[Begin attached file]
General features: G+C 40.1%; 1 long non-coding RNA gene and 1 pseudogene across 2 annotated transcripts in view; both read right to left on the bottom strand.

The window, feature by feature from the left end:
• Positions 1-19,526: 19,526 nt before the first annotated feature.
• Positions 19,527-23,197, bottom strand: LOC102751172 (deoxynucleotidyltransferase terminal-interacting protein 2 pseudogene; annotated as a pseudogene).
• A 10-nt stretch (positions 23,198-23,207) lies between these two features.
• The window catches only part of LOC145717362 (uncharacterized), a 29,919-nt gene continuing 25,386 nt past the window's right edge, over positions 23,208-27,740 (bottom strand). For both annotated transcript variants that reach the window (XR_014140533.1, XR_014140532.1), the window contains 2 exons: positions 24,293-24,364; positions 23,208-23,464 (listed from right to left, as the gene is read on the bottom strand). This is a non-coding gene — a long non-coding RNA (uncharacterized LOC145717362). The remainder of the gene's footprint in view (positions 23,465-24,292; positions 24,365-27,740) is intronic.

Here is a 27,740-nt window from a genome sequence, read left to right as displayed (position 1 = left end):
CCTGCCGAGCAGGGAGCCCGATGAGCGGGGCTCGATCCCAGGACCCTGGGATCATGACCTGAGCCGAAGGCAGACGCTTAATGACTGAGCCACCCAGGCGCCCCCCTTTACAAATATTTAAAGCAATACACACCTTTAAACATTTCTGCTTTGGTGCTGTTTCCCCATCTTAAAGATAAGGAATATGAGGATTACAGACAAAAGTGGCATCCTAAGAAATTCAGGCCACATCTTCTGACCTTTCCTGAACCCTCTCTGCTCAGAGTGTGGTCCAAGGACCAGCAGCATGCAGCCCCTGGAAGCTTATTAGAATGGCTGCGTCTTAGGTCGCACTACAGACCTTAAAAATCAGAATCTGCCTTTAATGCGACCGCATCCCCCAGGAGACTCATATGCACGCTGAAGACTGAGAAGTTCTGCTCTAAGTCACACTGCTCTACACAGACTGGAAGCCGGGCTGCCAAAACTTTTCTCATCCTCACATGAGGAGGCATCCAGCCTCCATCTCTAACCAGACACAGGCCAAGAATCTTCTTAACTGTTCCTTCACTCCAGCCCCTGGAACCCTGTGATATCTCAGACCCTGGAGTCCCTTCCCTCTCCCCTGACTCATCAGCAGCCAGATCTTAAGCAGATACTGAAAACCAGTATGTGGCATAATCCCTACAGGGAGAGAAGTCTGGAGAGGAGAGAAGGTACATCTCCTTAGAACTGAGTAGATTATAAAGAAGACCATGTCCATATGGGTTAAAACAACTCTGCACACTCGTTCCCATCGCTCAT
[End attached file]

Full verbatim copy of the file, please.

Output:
General features: G+C 40.1%; 1 long non-coding RNA gene and 1 pseudogene across 2 annotated transcripts in view; both read right to left on the bottom strand.

The window, feature by feature from the left end:
• Positions 1-19,526: 19,526 nt before the first annotated feature.
• Positions 19,527-23,197, bottom strand: LOC102751172 (deoxynucleotidyltransferase terminal-interacting protein 2 pseudogene; annotated as a pseudogene).
• A 10-nt stretch (positions 23,198-23,207) lies between these two features.
• The window catches only part of LOC145717362 (uncharacterized), a 29,919-nt gene continuing 25,386 nt past the window's right edge, over positions 23,208-27,740 (bottom strand). For both annotated transcript variants that reach the window (XR_014140533.1, XR_014140532.1), the window contains 2 exons: positions 24,293-24,364; positions 23,208-23,464 (listed from right to left, as the gene is read on the bottom strand). This is a non-coding gene — a long non-coding RNA (uncharacterized LOC145717362). The remainder of the gene's footprint in view (positions 23,465-24,292; positions 24,365-27,740) is intronic.

Here is a 27,740-nt window from a genome sequence, read left to right as displayed (position 1 = left end):
CCTGCCGAGCAGGGAGCCCGATGAGCGGGGCTCGATCCCAGGACCCTGGGATCATGACCTGAGCCGAAGGCAGACGCTTAATGACTGAGCCACCCAGGCGCCCCCCTTTACAAATATTTAAAGCAATACACACCTTTAAACATTTCTGCTTTGGTGCTGTTTCCCCATCTTAAAGATAAGGAATATGAGGATTACAGACAAAAGTGGCATCCTAAGAAATTCAGGCCACATCTTCTGACCTTTCCTGAACCCTCTCTGCTCAGAGTGTGGTCCAAGGACCAGCAGCATGCAGCCCCTGGAAGCTTATTAGAATGGCTGCGTCTTAGGTCGCACTACAGACCTTAAAAATCAGAATCTGCCTTTAATGCGACCGCATCCCCCAGGAGACTCATATGCACGCTGAAGACTGAGAAGTTCTGCTCTAAGTCACACTGCTCTACACAGACTGGAAGCCGGGCTGCCAAAACTTTTCTCATCCTCACATGAGGAGGCATCCAGCCTCCATCTCTAACCAGACACAGGCCAAGAATCTTCTTAACTGTTCCTTCACTCCAGCCCCTGGAACCCTGTGATATCTCAGACCCTGGAGTCCCTTCCCTCTCCCCTGACTCATCAGCAGCCAGATCTTAAGCAGATACTGAAAACCAGTATGTGGCATAATCCCTACAGGGAGAGAAGTCTGGAGAGGAGAGAAGGTACATCTCCTTAGAACTGAGTAGATTATAAAGAAGACCATGTCCATATGGGTTAAAACAACTCTGCACACTCGTTCCCATCGCTCAT